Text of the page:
The most famous author in this anthology is Will Murray, whose “The Moth Murders” leads off the book. It’s an appropriately creepy story, with a horrific murder method, a bizarre antagonist and an almost plausible explanation to end the story.
Another standout story is “The Box of Flesh” by Barry Reese, in which two seemingly unrelated investigations converge at the crossroads of stage magic and folklore. It’s almost as creepy as the title makes it sound.
Most of the stories stay within the customary adventure pulp limit of “almost plausible,” but a couple do go straight into the science fiction genre. There are also a number of references to other pulp characters, with the Domino Lady making a full guest appearance in “According to Plan of a One-Eyed Trickster” by Win Scott Eckert, which follows on from his stories in the two previous anthologies in this series.
While the stories are generally good about explaining who the characters are (and thus can get a little repetitious in this area), for best effect, a reader should already be familiar with the Avenger characters; I recommend looking up a reprint of the first two or three stories in the original series. Also, the book could have used another proofreading pass, as there are a couple of obvious typos.
If you are already an Avenger fan, or know one, this is a fun book. You might also consider looking at the previous two volumes.(less)
The kaiju (giant monsters) subgenre is a pretty good fit for comic books. With an unlimited “special effects budget” they can pack monsters and mayhem...moreThe kaiju (giant monsters) subgenre is a pretty good fit for comic books. With an unlimited “special effects budget” they can pack monsters and mayhem into a story that would be prohibitively expensive to shoot on film.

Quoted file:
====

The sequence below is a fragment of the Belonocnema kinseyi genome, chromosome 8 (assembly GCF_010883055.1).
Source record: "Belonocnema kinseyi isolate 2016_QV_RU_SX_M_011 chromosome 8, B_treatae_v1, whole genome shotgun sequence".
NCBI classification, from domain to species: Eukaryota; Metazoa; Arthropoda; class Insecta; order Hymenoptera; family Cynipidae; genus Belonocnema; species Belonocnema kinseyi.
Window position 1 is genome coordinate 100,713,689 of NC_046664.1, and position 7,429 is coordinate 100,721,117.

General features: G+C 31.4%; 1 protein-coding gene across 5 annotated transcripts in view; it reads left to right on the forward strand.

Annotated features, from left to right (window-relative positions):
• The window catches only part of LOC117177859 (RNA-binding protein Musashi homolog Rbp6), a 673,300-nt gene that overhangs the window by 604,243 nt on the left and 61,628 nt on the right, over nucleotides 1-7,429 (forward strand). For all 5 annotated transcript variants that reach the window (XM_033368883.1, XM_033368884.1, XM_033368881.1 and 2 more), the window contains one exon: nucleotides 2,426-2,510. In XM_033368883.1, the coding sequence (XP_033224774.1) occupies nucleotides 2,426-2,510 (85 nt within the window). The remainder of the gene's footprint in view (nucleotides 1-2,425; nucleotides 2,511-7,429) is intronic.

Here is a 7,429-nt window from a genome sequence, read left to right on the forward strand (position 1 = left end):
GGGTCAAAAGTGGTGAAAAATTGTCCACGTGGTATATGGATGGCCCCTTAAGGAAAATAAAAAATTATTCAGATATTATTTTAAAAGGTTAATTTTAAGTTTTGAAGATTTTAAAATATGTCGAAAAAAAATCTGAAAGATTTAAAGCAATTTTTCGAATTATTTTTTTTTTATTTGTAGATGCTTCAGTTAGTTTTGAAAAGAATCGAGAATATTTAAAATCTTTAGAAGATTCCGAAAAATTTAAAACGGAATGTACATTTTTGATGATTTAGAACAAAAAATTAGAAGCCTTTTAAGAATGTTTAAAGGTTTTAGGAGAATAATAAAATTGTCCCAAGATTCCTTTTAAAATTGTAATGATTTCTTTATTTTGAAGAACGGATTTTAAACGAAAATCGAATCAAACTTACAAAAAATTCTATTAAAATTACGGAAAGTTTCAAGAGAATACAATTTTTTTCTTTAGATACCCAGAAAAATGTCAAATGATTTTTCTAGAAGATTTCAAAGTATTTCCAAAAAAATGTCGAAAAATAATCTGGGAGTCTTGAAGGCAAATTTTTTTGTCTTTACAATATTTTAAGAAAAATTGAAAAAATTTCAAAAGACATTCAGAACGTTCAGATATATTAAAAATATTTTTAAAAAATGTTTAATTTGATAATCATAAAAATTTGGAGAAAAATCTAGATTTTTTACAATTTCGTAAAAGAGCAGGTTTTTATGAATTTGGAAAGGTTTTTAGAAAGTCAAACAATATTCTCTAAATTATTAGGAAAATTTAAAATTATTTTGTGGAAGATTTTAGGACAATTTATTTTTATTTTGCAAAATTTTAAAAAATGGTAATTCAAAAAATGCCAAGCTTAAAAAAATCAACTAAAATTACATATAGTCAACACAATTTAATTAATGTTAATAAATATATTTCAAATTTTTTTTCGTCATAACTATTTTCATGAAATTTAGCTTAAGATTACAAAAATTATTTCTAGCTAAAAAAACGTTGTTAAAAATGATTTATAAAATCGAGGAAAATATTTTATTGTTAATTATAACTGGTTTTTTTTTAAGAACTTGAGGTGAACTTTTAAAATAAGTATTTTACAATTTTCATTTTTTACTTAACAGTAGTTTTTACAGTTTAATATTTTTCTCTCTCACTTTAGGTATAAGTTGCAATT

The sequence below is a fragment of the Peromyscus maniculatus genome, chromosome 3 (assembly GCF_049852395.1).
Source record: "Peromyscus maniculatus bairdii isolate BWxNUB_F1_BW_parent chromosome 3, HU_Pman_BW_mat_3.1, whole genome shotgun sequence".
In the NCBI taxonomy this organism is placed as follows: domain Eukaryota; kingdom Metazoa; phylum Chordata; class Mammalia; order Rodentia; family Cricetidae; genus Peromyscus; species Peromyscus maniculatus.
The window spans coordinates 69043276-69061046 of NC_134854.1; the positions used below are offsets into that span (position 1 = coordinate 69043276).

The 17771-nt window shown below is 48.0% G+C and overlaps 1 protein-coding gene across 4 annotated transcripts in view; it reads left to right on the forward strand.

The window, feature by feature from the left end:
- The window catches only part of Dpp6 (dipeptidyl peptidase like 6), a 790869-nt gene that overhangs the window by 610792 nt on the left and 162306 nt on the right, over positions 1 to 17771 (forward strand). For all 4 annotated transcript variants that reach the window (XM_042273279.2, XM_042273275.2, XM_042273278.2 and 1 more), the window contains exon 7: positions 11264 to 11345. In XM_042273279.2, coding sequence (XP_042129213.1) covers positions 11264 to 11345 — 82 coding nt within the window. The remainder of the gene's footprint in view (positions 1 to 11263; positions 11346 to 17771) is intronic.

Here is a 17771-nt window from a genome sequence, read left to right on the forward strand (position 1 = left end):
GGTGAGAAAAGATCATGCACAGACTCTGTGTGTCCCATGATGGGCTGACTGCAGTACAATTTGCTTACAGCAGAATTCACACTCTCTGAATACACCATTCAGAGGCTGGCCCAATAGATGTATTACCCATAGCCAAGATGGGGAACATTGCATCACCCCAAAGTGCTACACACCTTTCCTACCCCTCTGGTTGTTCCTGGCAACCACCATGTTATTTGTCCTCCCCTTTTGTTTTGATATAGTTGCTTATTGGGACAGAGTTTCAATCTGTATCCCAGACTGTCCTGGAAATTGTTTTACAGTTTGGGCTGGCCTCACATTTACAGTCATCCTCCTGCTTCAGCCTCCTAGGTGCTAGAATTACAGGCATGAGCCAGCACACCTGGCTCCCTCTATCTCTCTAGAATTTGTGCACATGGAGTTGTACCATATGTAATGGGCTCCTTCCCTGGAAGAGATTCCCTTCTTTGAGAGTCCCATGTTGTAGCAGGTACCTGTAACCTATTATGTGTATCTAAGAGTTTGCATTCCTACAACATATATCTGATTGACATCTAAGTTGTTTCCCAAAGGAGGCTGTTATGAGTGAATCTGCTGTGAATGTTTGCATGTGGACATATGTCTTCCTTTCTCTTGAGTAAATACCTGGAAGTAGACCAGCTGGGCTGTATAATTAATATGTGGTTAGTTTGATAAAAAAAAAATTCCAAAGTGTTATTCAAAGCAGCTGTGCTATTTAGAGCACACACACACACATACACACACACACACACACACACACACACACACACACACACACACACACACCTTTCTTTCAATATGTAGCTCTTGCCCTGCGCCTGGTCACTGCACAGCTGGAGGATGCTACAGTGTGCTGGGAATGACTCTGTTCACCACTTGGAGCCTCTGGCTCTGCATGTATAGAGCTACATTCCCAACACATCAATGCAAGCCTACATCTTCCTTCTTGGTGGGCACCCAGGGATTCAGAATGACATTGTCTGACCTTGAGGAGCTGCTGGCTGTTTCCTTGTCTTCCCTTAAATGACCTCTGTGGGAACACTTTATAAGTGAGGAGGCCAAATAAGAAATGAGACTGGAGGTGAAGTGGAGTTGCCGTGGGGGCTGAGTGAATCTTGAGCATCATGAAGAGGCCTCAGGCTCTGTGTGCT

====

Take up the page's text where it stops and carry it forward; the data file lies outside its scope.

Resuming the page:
This series takes advantage of that, but because printing costs are the limitation, the pages are in black and white. The story (no relation to the Toho movie of the same title) begins in media res, with three giant robots battling monsters in a ruined Paris. In short order we are introduced to the robot pilots, Dressen of England, Akemi of Japan, and Spencer of America (who is missing his legs.)
Our protagonists manage to defeat the monsters, but damage to one of the machines means they have to stay in Paris while a mechanic is airlifted in from their home base in Africa. We learn that the atomic tests of the 1950s apparently spawned these giant monsters, and mankind has been fighting a losing battle with them ever since. Only the protagonists’ mysterious benefactor Rashad has been able to come up with machines that can fight the monsters on their own terms.
While ruined, the city of Paris still has inhabitants of a sort, and mysteries begin to unfold. Meanwhile, a subplot advances concerning a self-aware robot named Archer, which is meant to assist…or replace? the human pilots.
There’s plenty of slam-bang action, a little hard to follow at first until we learn who the players are. The robots are all distinctive, and it’s fairly easy to tell the cast from one another.
The series is marketed for young adults, although none of the focus characters seem to be in that age group. If your kids enjoyed Pacific Rim or the latest Godzilla movie, this should be safe and enjoyable for them.
The second volume is not yet out; if you prefer closure, you may want to wait for that one to be published.(less)
Disclaimer: I received this book in a Goodreads giveaway on the premise that I would review it.
It is the year 2022, and commercially viable virtual re...moreDisclaimer: I received this book in a Goodreads giveaway on the premise that I would review it.
It is the year 2022, and commercially viable virtual reality equipment is now on the market. Of course, one of the first applications that comes to mind is Massively Multiplayer Online Role Playing Games (MMORPGs), and the first one out the gate is Sword Art Online. Kirito (his online handle, real name Kazuto Kirigaya) was one of the lucky beta testers, and is looking forward to the full launch of ten thousand players.